In my mind, this is the key aspect of this course and the skill that I was most keen to develop. Most people either have enough common sense or first aid training that they could have a reasonable go at treating for shock, dressing a wound or calling the Emergency Services. But hauling an unresponsive body from the depths of the ocean to the shore or to a boat is a completely alien scenario and one that I was nervous about achieving. I’m not the biggest person (I’m what my granddad would describe as a scrap of a thing) and I worried that my strength – or lack thereof – would put me at a disadvantage. But over the course of 3 dives, I learned that I can effectively bring a body to the surface, that I can administer mouth-to-mouth whilst towing that body to safety, and that I can even carry someone who is over 6 feet long clean out of the water to the shore. Thanks to the fact that I threw myself into the scenarios and tried my best, I now know that I’d have a reasonable chance at saving someone’s life, and that’s a pretty good feeling.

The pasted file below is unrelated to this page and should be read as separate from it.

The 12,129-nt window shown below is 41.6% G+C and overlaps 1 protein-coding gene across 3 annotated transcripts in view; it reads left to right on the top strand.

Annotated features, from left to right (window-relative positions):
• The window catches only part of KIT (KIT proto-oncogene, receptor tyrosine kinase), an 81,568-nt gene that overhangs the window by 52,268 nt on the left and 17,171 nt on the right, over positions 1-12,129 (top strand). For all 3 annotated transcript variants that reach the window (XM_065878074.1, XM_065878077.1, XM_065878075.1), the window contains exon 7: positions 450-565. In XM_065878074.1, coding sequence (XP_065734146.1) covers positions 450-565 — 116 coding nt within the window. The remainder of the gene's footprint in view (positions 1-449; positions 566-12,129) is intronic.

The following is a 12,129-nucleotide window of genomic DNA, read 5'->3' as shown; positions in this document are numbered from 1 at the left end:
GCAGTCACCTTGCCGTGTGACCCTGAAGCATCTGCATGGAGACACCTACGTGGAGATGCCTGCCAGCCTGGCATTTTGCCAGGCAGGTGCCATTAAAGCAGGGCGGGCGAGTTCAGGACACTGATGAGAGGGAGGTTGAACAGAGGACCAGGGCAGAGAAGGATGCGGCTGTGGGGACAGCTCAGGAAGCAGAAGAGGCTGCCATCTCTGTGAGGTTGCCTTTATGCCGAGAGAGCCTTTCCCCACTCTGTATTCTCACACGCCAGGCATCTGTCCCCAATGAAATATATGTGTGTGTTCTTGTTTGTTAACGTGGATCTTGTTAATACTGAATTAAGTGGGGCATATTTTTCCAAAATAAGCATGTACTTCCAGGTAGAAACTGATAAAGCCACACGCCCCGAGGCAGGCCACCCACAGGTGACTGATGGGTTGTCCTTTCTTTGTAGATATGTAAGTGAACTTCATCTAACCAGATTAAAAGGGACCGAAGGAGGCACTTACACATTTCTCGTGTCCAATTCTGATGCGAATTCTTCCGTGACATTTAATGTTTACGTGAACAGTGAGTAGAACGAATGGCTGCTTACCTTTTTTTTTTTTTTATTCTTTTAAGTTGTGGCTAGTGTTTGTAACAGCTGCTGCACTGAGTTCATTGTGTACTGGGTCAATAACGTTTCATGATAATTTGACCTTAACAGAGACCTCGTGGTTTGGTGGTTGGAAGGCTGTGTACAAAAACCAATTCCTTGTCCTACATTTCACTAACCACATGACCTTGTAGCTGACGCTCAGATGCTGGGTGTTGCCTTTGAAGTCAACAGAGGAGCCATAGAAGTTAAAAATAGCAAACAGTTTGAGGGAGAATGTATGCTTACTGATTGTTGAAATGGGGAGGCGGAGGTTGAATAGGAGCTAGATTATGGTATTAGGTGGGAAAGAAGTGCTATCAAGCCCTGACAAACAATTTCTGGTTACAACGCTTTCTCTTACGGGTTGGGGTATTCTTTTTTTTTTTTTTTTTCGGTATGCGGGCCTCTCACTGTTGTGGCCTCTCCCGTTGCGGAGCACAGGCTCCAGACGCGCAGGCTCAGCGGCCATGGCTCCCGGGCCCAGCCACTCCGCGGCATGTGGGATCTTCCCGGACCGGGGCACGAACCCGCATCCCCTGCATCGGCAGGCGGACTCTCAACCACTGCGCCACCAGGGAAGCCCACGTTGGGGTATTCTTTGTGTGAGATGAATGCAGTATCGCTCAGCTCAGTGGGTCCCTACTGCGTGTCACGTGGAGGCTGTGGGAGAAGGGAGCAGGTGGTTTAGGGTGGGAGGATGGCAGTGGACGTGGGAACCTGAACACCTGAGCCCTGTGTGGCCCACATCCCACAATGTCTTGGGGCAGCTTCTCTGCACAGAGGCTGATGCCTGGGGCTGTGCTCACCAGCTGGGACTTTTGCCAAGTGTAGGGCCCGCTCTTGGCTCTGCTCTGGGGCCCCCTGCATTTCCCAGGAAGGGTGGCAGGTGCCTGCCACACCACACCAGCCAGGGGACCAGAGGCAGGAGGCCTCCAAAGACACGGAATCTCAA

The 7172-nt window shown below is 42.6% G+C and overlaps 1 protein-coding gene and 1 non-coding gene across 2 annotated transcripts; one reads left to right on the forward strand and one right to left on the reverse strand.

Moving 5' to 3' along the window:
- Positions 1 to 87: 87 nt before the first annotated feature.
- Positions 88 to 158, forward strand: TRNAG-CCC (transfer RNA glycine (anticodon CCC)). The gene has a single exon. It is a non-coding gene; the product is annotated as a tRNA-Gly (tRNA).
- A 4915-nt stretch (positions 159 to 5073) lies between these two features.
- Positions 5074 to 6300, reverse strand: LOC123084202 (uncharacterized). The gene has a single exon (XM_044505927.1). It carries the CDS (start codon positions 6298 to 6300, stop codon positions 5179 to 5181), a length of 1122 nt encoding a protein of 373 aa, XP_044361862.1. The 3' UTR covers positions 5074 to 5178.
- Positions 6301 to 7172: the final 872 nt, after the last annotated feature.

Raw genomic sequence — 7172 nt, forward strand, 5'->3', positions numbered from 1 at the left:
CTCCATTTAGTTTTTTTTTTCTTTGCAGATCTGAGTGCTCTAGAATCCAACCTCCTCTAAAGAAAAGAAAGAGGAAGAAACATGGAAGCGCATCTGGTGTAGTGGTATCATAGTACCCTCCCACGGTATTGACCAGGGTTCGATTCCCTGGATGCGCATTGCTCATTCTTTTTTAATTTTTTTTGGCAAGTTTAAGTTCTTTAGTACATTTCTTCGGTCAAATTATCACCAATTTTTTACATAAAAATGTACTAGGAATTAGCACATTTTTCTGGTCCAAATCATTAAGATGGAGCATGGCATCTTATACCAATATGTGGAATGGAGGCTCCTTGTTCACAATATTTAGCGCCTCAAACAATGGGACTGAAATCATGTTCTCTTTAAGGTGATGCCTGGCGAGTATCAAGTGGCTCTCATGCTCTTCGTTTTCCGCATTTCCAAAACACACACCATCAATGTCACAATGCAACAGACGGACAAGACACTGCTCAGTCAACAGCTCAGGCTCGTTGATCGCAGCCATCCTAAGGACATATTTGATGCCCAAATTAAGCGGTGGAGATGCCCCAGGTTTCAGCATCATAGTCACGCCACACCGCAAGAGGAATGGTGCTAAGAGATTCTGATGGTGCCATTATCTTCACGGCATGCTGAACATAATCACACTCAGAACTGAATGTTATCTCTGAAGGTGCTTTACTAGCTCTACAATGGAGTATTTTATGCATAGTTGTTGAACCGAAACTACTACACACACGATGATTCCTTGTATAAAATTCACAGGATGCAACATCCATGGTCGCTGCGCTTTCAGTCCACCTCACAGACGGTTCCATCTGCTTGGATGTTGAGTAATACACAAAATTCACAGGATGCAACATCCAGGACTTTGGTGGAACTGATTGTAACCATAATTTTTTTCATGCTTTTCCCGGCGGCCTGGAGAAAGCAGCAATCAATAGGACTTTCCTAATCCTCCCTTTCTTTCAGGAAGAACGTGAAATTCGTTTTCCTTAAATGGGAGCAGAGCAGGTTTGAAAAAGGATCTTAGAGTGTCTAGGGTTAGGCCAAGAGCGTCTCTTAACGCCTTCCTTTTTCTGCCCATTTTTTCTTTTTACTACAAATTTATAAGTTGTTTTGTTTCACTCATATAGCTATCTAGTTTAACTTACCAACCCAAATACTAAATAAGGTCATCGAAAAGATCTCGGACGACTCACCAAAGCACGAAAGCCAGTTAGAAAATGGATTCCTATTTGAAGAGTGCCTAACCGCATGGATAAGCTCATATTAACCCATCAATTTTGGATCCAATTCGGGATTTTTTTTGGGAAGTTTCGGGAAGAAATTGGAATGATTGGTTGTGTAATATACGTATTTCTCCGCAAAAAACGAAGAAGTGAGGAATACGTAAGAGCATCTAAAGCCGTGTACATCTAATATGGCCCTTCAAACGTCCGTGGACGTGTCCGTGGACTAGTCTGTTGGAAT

Administering aid to a non-breathing diver
The final steps in the chain of events that see you take your rescue abilities to their logical conclusion, is administering first aid to a victim until the emergency services reach you. Whether you’re on the shore or on a boat, this involves giving CPR and/or administering 100% oxygen until the professionals can take over. It’s at this point where you’re going to make a real difference to someone’s chances of survival or recovery, and it’s hard to know how you’d respond in a real-life emergency. The actual practice of giving chest compressions or securing a freeflow oxygen mask are relatively simple, but the emotional stress of doing so is hard to imagine. There’s no guarantee that even your best efforts will revive someone, and even if they do you’re not necessarily going to see a full recovery. This is a sad reality, but one that’s true the world over, not just in diving. The best you can do is equip yourself with the necessary training, practise your skills and try your hardest to help if ever it’s needed. And if you’re lucky, it’ll make the difference between life and death.